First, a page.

Coloring Pages

  • Willhoite, Michael. 1991. Families: a coloring book. Boston, Mass: Alyson Wonderland.

There do not seem to exist coloring pages about diverse families online, but this somewhat elusive picture book seems like a great alternative.   It depicts traditional, modern, multi-generational and multi-cultural families as well as same-gender parents.  It was ahead of its time, and I am guessing that’s why it went out of print.  It is still available online through used book retailers for less than $10; my suggestion would be to make copies of the pages for use in the classroom or library.

Picture Books

  • Parr, Todd. 2003. The family book. New York: Little, Brown.

Brightly colored illustrations celebrates the fact that “there are lots of different ways to be a family.”  Depicts families with variations in size, color, parents (gender and number), noise level, eating habits and more but emphasizes that all are families and they still have a lot in common.

  • Moulton, Mark Kimball, and Karen Hillard Couch. 2000. One enchanted evening. Delafield, WI: Lang Books.

Queen Spider and Sir Fieldmouse fall in love at the Annual Midsummer Eve Dance.  The rhyming verse and charming illustrations ask: “why question the happiness true love doth bring?” This is not specifically about one of the types of families, but it does emphasize that love can surprise you and that real love can exist between very different people.

Song

  • Rule, Jim. 1994. “A family is what you make it” in Share this world. Lake Forest, CA: PNO Tuna.

Rule’s song celebrates family differences, stating that he used to believe a family was the stereotypical mom, dad and 2.3 kids but now realizes that that is not the only kind of family.  The album was well reviewed in SLJ: “add this one to your collection.”  Unfortunately unavailable through youtube or other free sites, but available for purchase as CD or digital download on Songs for Teaching website.

Video

• Chasnoff, Debra, Ariella J. Ben-Dov, and Fawn Yacker. 2000. That’s a family! San Francisco, Calif: Women’s Educational Media.

Kids talk about their families in this 35-minute documentary.  Stories include single-parent, mixed race, grandparent guardian and adoptive families as well as same-gender parents and divorced parents.  The online trailer would be great in class as well.  DVD available for purchase as institutional or individual; institutional comes with licenses, discussion and teaching guide.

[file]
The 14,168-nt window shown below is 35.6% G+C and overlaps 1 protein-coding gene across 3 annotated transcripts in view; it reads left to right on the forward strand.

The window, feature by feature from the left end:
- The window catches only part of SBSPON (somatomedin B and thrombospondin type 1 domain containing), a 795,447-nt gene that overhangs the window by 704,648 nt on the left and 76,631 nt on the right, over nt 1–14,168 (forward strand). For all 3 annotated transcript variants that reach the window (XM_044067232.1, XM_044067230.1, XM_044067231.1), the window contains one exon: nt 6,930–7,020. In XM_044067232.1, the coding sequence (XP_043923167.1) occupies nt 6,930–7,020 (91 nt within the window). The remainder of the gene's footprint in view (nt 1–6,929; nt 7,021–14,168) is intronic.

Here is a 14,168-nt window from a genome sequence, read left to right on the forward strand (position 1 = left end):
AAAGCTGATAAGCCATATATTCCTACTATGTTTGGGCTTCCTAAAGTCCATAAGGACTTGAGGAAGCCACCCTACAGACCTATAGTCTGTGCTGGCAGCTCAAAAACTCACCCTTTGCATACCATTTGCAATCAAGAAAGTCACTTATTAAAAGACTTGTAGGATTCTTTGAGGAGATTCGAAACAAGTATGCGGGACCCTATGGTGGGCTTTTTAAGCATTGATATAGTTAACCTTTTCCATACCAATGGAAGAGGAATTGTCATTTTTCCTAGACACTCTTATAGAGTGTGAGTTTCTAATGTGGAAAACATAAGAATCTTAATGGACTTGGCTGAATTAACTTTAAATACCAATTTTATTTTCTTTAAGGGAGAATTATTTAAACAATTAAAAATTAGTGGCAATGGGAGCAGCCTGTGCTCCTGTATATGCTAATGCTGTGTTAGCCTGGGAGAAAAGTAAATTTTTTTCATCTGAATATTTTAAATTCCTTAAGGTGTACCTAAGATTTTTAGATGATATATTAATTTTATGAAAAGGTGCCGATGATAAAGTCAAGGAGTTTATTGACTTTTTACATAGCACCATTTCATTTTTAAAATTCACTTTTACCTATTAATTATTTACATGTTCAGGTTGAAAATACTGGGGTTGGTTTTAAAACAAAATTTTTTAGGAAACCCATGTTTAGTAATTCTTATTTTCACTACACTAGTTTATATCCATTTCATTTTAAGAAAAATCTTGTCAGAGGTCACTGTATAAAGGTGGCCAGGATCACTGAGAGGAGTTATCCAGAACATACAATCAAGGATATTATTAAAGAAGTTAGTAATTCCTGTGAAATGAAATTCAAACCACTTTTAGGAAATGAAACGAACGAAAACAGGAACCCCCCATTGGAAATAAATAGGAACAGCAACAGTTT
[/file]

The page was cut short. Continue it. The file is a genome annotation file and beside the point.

Web Resource

• Nemours. “Feelings.” KidsHealth. Last modified 2011.

The “My Home and Family” section contains articles like “Living with a Single Parent,” “Living with Grandparents,” “Living with Stepparents,” “Being Adopted” and “Foster Families.” Not an exhaustive resource (contains nothing about same-sex parents), but very informative and reviewed by medical doctors and PhDs.  The articles are written so that any kid could read them, and provide an understanding overview of the topics. Read more…

Multicultural Literacy Text Set

This collection of resources focuses on introducing and discussing American culture as a diversity of many different cultures. Its primary audience is literacy teachers who want some resources to explore multiculturalism in their classroom. My goal is go beyond thinking of multiculturalism as something we talk about during a holiday, month or festival but as the norm thereby reflecting the reality of our country. While most resources are primarily literature about different cultures or from individuals in different cultures, there are also resources that focus on issues of multiculturalism and encourage students to explore their own position within the cultures they belong to. This is by no means a complete list but is a beginning.

Books

Walter Dean Myers. We Are America. Illustrated by Christopher Myers. HarperCollins, 2011.